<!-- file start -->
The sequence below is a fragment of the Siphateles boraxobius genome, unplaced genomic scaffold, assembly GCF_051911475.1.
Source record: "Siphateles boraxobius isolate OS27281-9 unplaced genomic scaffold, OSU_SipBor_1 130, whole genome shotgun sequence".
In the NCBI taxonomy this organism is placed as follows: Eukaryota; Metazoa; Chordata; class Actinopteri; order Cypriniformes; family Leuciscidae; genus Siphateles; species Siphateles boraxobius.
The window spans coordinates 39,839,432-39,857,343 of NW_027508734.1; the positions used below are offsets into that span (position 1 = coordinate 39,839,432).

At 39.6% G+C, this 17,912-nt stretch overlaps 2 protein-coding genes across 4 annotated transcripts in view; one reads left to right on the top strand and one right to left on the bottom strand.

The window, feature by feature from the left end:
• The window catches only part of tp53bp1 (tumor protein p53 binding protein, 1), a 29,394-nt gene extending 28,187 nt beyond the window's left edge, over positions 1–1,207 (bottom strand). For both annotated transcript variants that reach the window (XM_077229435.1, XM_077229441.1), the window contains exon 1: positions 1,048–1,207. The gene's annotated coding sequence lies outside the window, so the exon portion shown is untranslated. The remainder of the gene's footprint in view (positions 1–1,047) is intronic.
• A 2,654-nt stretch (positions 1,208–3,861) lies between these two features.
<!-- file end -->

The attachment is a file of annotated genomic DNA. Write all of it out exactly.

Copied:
The sequence below is a fragment of the Siphateles boraxobius genome, unplaced genomic scaffold, assembly GCF_051911475.1.
Source record: "Siphateles boraxobius isolate OS27281-9 unplaced genomic scaffold, OSU_SipBor_1 130, whole genome shotgun sequence".
In the NCBI taxonomy this organism is placed as follows: Eukaryota; Metazoa; Chordata; class Actinopteri; order Cypriniformes; family Leuciscidae; genus Siphateles; species Siphateles boraxobius.
The window spans coordinates 39,839,432-39,857,343 of NW_027508734.1; the positions used below are offsets into that span (position 1 = coordinate 39,839,432).

At 39.6% G+C, this 17,912-nt stretch overlaps 2 protein-coding genes across 4 annotated transcripts in view; one reads left to right on the top strand and one right to left on the bottom strand.

The window, feature by feature from the left end:
• The window catches only part of tp53bp1 (tumor protein p53 binding protein, 1), a 29,394-nt gene extending 28,187 nt beyond the window's left edge, over positions 1–1,207 (bottom strand). For both annotated transcript variants that reach the window (XM_077229435.1, XM_077229441.1), the window contains exon 1: positions 1,048–1,207. The gene's annotated coding sequence lies outside the window, so the exon portion shown is untranslated. The remainder of the gene's footprint in view (positions 1–1,047) is intronic.
• A 2,654-nt stretch (positions 1,208–3,861) lies between these two features.